Crash logs are yet another indication of the Unix heritage underlying OS X. Sometimes it seems that Unix logs almost everything, good or bad, that happens on a system. You might not have been watching when your system crashed, but chances are there is a text file somewhere that has logged enough information for someone to reconstruct exactly what was happening at the time of the crash. Think of it as flight data recording for your computer. These logs can give developers much more detailed insight about a crash than most users could hope to provide. Do you know what block of memory your Mac was accessing the last time it crashed? Neither do I, but the crash logs know. Now that we know what a crash log is, where is it?
Most crash logs are stored in an individual user’s home directory. Follow the path to user name/Library/Logs/CrashReporter. The crash logs will be inside that folder. How many there are will depend on how often your Mac crashes and how often you clear out these files. Until we began having difficulty with Second Life, I had not logged a crash of any sort in months. According to Apple, there are some special circumstances in which crash logs are written in:
Crash logs are written here if any of the following circumstances are true: ownership of the crashed process cannot be determined, the crashed process was owned by the root user at the time of the crash, or the user’s home directory is not writable.
You can access crash logs using Console, which is in the /Applications/Utilities folder on your hard drive. Once you have launched the program, you should see a list of logs on the left side of the screen. Clicking a program’s triangle will show a list of logs for that program. Clicking one of the log files will display the contents of that log in the right pane of the window. If you do not see the list of logs on the left side of the screen, click the Logs icon and the list should appear.
What Do They Mean?
Crash logs may be the most daunting and least user-friendly aspects of OS X. That’s a bit more understandable when you consider that these files were intended to be used by developers as a means of improving their software. You and I might not understand these things very well, but developers do understand and make use of them. Even if they don’t give end users the kind of information needed to fix a problem, we can glean a modicum of information, so let’s take a brief look at the contents. If you subscribe to the MacFixIt site you can find a somewhat more detailed explanation here. If you are not a MacFixIt subscriber, or would simply like a more detailed overview, consult this technical article.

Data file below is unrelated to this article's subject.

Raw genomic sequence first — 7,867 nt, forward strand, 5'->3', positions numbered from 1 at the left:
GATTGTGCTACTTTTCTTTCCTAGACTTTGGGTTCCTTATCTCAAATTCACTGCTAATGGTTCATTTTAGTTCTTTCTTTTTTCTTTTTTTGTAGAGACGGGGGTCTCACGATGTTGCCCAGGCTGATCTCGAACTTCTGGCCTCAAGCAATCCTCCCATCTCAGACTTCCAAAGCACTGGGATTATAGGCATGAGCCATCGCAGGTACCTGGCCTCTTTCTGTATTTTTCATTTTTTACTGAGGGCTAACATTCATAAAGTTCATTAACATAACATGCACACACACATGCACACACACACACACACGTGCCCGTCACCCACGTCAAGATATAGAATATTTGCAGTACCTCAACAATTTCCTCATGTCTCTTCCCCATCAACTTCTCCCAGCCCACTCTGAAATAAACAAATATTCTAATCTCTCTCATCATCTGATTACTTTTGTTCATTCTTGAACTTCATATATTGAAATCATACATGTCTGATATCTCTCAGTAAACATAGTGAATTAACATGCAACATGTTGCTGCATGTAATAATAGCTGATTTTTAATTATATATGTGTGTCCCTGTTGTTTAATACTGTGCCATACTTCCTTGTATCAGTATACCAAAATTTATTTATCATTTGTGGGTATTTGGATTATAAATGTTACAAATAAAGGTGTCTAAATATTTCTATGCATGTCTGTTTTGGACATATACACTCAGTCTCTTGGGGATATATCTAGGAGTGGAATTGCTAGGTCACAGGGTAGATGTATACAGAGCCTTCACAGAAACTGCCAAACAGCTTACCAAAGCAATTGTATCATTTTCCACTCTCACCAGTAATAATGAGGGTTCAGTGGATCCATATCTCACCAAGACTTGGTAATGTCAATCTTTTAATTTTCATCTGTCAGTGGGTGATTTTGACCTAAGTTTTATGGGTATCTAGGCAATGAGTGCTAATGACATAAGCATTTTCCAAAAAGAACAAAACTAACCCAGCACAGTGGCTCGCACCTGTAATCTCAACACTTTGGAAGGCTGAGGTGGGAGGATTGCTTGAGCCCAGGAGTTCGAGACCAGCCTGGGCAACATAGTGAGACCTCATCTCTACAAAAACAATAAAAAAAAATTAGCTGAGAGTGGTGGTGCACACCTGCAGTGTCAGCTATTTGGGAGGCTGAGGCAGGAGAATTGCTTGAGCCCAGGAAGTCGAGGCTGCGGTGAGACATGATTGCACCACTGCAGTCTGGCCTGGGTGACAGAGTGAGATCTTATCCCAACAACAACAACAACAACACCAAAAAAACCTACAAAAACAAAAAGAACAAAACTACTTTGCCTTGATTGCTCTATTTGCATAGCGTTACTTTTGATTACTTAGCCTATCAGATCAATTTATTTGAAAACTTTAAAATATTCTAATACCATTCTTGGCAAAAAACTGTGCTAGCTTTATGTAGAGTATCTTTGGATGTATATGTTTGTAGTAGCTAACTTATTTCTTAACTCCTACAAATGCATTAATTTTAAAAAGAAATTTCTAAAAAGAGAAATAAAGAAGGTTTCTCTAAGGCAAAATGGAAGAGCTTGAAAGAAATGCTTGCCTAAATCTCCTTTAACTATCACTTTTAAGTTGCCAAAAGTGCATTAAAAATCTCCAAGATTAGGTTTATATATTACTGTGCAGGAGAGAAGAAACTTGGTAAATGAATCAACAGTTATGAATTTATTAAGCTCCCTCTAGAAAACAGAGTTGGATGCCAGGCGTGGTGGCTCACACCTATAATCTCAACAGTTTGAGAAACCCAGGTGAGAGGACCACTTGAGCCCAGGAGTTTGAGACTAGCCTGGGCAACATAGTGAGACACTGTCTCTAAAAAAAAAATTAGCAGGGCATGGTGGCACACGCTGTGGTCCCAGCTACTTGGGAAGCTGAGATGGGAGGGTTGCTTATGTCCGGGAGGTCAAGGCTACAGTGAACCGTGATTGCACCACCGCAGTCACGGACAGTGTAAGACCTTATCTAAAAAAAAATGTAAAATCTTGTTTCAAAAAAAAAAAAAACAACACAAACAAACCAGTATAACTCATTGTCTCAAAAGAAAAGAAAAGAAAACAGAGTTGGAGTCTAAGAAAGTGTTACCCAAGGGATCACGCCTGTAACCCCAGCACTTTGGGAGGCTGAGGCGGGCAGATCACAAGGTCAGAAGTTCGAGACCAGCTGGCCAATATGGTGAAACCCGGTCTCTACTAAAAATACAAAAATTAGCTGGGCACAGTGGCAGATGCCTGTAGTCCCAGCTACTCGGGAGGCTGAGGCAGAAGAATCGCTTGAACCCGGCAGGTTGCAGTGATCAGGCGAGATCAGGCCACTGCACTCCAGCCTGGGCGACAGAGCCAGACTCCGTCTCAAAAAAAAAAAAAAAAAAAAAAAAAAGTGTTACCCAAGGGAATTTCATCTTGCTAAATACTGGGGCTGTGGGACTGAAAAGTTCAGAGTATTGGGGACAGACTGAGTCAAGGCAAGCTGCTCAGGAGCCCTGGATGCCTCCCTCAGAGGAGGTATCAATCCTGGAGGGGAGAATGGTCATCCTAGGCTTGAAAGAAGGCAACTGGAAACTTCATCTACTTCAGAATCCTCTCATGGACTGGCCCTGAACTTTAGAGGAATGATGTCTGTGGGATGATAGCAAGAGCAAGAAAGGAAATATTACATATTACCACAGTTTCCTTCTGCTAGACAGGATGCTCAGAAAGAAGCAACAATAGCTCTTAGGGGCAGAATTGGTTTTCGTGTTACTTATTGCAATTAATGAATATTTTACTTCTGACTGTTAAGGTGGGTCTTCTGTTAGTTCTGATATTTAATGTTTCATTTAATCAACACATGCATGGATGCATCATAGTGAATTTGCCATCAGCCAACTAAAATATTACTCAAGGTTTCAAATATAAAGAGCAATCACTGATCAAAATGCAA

The first few lines of a crash log will contain the date and time of the crash as well as OS version information. This will include the version of an operating system as well as the build number. Build numbers are a bit more specific than OS version numbers. If two users purchased different models of Macs with the same OS version, the build numbers might be different due to differences in the hardware. That section of the report will look something like this.
Date/Time: 2006-08-26 21:58:27.846 -0500 OS Version: 10.4.7 (Build 8J135) Report Version: 4
The next segment of the crash report identifies the process that crashed, the parent processes, and the version number. This information may be useful if you are not sure what application led to the crash. This can be misleading at times since the process that crashed can, in fact, have been called by another process. It is not uncommon, for example, for developers to call upon processes written by Apple as part of the OS. Here is an example of that segment of the report. In this case, the my ATI graphics card seems to be one component of the problem.
Command: ATI Monitor Path: /Applications/Utilities/ATI Utilities/ATI Displays.app/ Contents/Resources/ATI Monitor.app/Contents/MacOS/ATI Monitor Parent: WindowServer  Version:??? (???) PID: 244 Thread: 0
The next piece of information is the type of crash that occurred. These types are usually referred to as exceptions. I doubt this information is of much use to end users troubleshooting a crash. There is even some question about just how useful it is for developers. Apple has identified the four most common types of exceptions (crashes), each of which is summarized briefly below: